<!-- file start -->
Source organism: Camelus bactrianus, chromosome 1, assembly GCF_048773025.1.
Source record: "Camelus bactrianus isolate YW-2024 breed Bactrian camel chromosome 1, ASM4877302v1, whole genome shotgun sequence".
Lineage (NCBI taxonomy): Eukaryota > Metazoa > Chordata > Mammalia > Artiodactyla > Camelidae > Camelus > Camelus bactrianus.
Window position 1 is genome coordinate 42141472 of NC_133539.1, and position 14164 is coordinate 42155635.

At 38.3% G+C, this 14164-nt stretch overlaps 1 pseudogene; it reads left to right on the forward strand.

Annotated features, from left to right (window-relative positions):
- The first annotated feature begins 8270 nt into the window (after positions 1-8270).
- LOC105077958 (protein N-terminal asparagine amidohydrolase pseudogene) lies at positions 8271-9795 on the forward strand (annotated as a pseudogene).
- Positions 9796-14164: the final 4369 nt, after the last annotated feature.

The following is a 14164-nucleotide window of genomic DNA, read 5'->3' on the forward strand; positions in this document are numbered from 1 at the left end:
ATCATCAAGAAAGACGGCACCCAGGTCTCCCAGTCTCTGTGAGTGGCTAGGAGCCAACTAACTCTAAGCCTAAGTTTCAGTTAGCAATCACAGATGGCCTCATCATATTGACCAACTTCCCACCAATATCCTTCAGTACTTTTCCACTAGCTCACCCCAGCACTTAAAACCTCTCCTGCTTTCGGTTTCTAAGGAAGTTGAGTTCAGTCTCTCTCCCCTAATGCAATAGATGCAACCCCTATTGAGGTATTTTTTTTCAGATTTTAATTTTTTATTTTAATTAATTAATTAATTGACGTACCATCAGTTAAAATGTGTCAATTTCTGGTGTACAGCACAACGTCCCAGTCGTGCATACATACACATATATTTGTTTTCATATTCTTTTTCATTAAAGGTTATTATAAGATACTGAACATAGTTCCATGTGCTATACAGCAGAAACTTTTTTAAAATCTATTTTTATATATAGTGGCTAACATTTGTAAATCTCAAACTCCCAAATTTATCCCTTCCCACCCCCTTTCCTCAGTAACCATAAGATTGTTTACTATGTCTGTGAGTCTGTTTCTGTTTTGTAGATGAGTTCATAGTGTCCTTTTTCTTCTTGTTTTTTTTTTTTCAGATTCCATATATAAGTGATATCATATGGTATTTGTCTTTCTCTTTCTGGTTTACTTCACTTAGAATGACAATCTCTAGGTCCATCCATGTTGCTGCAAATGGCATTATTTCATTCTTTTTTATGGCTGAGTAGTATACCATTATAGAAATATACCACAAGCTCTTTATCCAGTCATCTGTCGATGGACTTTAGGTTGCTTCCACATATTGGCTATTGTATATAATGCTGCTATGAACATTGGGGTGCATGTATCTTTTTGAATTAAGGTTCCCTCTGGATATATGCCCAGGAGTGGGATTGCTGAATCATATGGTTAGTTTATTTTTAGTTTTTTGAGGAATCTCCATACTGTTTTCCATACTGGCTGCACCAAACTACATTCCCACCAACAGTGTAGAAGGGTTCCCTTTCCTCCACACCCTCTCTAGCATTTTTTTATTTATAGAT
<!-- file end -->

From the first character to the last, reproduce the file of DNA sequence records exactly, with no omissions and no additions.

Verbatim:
Source organism: Camelus bactrianus, chromosome 1, assembly GCF_048773025.1.
Source record: "Camelus bactrianus isolate YW-2024 breed Bactrian camel chromosome 1, ASM4877302v1, whole genome shotgun sequence".
Lineage (NCBI taxonomy): Eukaryota > Metazoa > Chordata > Mammalia > Artiodactyla > Camelidae > Camelus > Camelus bactrianus.
Window position 1 is genome coordinate 42141472 of NC_133539.1, and position 14164 is coordinate 42155635.

At 38.3% G+C, this 14164-nt stretch overlaps 1 pseudogene; it reads left to right on the forward strand.

Annotated features, from left to right (window-relative positions):
- The first annotated feature begins 8270 nt into the window (after positions 1-8270).
- LOC105077958 (protein N-terminal asparagine amidohydrolase pseudogene) lies at positions 8271-9795 on the forward strand (annotated as a pseudogene).
- Positions 9796-14164: the final 4369 nt, after the last annotated feature.

The following is a 14164-nucleotide window of genomic DNA, read 5'->3' on the forward strand; positions in this document are numbered from 1 at the left end:
ATCATCAAGAAAGACGGCACCCAGGTCTCCCAGTCTCTGTGAGTGGCTAGGAGCCAACTAACTCTAAGCCTAAGTTTCAGTTAGCAATCACAGATGGCCTCATCATATTGACCAACTTCCCACCAATATCCTTCAGTACTTTTCCACTAGCTCACCCCAGCACTTAAAACCTCTCCTGCTTTCGGTTTCTAAGGAAGTTGAGTTCAGTCTCTCTCCCCTAATGCAATAGATGCAACCCCTATTGAGGTATTTTTTTTCAGATTTTAATTTTTTATTTTAATTAATTAATTAATTGACGTACCATCAGTTAAAATGTGTCAATTTCTGGTGTACAGCACAACGTCCCAGTCGTGCATACATACACATATATTTGTTTTCATATTCTTTTTCATTAAAGGTTATTATAAGATACTGAACATAGTTCCATGTGCTATACAGCAGAAACTTTTTTAAAATCTATTTTTATATATAGTGGCTAACATTTGTAAATCTCAAACTCCCAAATTTATCCCTTCCCACCCCCTTTCCTCAGTAACCATAAGATTGTTTACTATGTCTGTGAGTCTGTTTCTGTTTTGTAGATGAGTTCATAGTGTCCTTTTTCTTCTTGTTTTTTTTTTTTCAGATTCCATATATAAGTGATATCATATGGTATTTGTCTTTCTCTTTCTGGTTTACTTCACTTAGAATGACAATCTCTAGGTCCATCCATGTTGCTGCAAATGGCATTATTTCATTCTTTTTTATGGCTGAGTAGTATACCATTATAGAAATATACCACAAGCTCTTTATCCAGTCATCTGTCGATGGACTTTAGGTTGCTTCCACATATTGGCTATTGTATATAATGCTGCTATGAACATTGGGGTGCATGTATCTTTTTGAATTAAGGTTCCCTCTGGATATATGCCCAGGAGTGGGATTGCTGAATCATATGGTTAGTTTATTTTTAGTTTTTTGAGGAATCTCCATACTGTTTTCCATACTGGCTGCACCAAACTACATTCCCACCAACAGTGTAGAAGGGTTCCCTTTCCTCCACACCCTCTCTAGCATTTTTTTATTTATAGAT